Video: McCain knows “Obama is inexperienced”

McCain was down in Florida getting cozy with Governor Charlie Crist and talking Cuba when reporters asked him about Obama:

That’s going to be McCain’s trump card throughout the campaign should Obama be the nominee. In fact, because of that reason, I think the most logical step for the Democrats is to create a Clinton/Obama ticket. Yes, that’s correct, I think the Democratic Party would be best off running Hillary as President and Barack as Vice President if they’re going against McCain.

It’s issues like this where I think Obama would lose to McCain. I think most voters would agree more with McCain that Cuba has been repressive and we shouldn’t just extend an open invitation with no preconditions as Obama has advocated.

What do you all think?

  • Experience is indeed a strong qualification McCain may will certainly continue to trumpet, but that same experience is a double edged sword when it comes to Iraq.

    While many moderates recognize the reality of our obligation to both the Iraqi people and our own national security, they hold the initial reasoning employed as justification for the original invasion as fatally flawed. John McCain, experinced though he may be, continues to justify the necessity of a WMD free invasion of IRAQ.

    Additionally, in his effort to court the far-right and the center-left simultaneously, repeatedly shoots himself in the foot. Warmly embracing uber-bigot John Hagee, accepting his endorsement, and refusing to explicitly repudiate any specific Hagee stance will not sit well with those moderates enamored with the idea of a “straight talking” maverick.

  • I do not think that this will be McCain’s trump card by any means during the election. In his comments McCain said he would sit down with the “freely” elected leader of Cuba if certain conditions were met (ie. political prisoners, human rights organizations in Florida [Though I am not sure how much that has to do w/ anything]). This is really the same response Obama has given; during one of the last two debates this issue came up and Obama said virtually the same thing… that he would met w/ Castro if there were steps taken before hand and preparations made, and one of those was begining to free the political prisoners. So the issue is the exact language: requirements met, pre-conditions, or preparations,… it is all semantics and none of it matters. With this issue, Clinton and Mac are trying to paint Obama as some flake who is gonna wake up one morning and decide that he wants to fly to Cuba, Iran or any other enemy and make peace, and then wa la it will happen. This ridiculous assertion and ultimately is a waste of time (look how far it has gotten Hillary). With regards to Cuba, Mac and Clinton are way off base to begin with because a majority of Americans, democrat and republican, support shift in American policy towards Cuba and have for quite a long time… evidence to my point (R) Sen. Kay Bailey Hutchsion was on Fox radio Austin, TX on March, 4th, and said that American policy had to change towards Cuba, and that it had been pretty much a failure up to this point. A second and final point is this: If McCain beleives that Cuba has to meet these pre-conditions he laid out, and that he has to meet with a freely elected leader, how does he feel about George Bush’s buddying up with Putin or King Abdullah or Fahd, or his meeting w/ Pervez Musharraf, Yasser Arafat or any of the other non-freely elected, repressive heads of state over the last 8 years?… is that not kind of part of the job? Is our country and our Presidency so fragile that it will just collapse and become impotent if we talk to our enemies face to face every once in a while?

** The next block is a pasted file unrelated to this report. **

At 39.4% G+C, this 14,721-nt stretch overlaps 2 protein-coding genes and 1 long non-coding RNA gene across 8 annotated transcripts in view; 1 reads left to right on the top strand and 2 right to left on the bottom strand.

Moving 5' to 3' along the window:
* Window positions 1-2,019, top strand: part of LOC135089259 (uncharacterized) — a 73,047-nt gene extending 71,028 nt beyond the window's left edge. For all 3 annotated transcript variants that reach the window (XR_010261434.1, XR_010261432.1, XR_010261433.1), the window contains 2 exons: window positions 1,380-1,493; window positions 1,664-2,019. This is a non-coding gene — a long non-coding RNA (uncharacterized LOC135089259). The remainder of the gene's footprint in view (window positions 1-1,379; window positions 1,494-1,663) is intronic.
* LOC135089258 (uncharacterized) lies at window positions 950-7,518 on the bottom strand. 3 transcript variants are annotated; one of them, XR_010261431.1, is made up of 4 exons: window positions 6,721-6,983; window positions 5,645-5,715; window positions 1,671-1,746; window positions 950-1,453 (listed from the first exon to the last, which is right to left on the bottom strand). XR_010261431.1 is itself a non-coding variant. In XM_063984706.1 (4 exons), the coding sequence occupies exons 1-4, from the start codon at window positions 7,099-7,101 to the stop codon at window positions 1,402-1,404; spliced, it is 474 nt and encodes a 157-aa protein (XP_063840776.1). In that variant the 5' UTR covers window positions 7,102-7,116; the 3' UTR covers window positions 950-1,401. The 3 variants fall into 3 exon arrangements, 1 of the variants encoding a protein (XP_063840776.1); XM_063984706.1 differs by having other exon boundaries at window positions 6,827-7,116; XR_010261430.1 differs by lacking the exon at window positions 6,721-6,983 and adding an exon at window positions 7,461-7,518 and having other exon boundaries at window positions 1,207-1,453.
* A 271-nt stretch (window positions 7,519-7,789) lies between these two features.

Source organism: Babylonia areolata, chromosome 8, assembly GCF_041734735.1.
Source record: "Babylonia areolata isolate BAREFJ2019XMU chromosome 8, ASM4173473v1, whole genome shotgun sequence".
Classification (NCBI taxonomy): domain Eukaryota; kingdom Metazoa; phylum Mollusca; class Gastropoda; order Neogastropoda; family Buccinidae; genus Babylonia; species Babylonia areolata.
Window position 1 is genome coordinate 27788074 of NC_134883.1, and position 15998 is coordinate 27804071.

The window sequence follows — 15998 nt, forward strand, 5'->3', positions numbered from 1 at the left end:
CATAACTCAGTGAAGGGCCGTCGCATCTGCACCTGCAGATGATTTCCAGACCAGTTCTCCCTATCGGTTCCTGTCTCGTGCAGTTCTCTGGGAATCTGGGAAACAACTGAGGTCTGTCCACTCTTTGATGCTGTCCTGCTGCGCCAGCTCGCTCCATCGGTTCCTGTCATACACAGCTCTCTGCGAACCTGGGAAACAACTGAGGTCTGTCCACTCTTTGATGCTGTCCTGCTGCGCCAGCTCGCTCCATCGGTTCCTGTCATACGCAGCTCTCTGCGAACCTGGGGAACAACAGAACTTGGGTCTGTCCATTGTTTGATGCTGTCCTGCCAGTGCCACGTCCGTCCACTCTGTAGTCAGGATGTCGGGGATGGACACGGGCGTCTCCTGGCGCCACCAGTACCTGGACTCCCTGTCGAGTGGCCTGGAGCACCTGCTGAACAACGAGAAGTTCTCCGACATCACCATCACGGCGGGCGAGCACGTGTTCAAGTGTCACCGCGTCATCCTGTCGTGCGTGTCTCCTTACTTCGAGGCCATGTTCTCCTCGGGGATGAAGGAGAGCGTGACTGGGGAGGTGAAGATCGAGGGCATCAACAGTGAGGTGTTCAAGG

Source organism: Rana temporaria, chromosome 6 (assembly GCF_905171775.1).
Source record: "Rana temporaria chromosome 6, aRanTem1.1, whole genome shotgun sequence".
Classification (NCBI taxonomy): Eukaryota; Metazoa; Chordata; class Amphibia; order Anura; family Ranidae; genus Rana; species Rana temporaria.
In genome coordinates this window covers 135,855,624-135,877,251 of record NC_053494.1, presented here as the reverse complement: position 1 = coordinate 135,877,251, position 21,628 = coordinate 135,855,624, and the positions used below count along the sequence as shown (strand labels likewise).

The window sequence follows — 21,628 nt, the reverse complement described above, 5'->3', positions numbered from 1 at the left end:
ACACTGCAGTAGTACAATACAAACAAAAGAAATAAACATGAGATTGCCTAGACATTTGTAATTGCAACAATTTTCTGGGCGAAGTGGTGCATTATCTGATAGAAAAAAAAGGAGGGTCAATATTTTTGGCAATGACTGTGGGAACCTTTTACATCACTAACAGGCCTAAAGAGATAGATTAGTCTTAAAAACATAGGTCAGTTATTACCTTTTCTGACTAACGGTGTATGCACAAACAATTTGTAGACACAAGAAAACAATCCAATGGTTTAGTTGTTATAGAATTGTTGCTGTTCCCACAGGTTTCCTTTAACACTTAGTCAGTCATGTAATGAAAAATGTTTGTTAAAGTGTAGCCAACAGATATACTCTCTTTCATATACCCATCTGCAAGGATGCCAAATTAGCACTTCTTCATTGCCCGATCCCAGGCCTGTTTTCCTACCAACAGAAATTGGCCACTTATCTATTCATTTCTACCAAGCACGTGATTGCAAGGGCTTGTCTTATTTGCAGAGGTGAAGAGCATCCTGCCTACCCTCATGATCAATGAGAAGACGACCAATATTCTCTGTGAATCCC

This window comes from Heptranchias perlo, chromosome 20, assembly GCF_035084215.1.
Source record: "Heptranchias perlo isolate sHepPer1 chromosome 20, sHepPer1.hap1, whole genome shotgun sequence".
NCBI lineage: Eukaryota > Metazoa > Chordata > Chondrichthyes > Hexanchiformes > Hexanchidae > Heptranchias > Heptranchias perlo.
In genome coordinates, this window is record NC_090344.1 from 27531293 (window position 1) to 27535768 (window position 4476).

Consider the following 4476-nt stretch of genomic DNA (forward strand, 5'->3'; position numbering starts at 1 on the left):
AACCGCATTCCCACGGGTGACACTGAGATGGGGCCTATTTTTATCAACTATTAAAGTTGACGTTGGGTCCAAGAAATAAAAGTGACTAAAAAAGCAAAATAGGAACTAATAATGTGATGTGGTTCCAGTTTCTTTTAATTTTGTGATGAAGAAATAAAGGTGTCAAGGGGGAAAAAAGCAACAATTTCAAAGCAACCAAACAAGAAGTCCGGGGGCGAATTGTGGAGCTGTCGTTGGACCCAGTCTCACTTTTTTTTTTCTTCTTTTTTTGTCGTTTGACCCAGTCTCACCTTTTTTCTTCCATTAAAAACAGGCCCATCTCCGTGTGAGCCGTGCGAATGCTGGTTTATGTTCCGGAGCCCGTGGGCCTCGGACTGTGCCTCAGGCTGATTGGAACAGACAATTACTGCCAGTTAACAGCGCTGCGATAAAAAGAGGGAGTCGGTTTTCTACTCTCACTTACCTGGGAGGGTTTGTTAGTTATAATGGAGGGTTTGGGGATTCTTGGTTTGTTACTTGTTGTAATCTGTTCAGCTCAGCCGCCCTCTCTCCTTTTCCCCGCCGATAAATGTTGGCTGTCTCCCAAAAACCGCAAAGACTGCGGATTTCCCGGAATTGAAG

• Tahler

    With McCain as the nominee, national security is the terrain that Republicans will play on. We saw it in 2004 and we’ll see it again in 2008. Democrats know that. Winning in November means defeating John McCain and it is not only legitimate but essential for Hillary to make the case that she is the Democrat who can stand toe-to-toe with Sen. McCain on national security.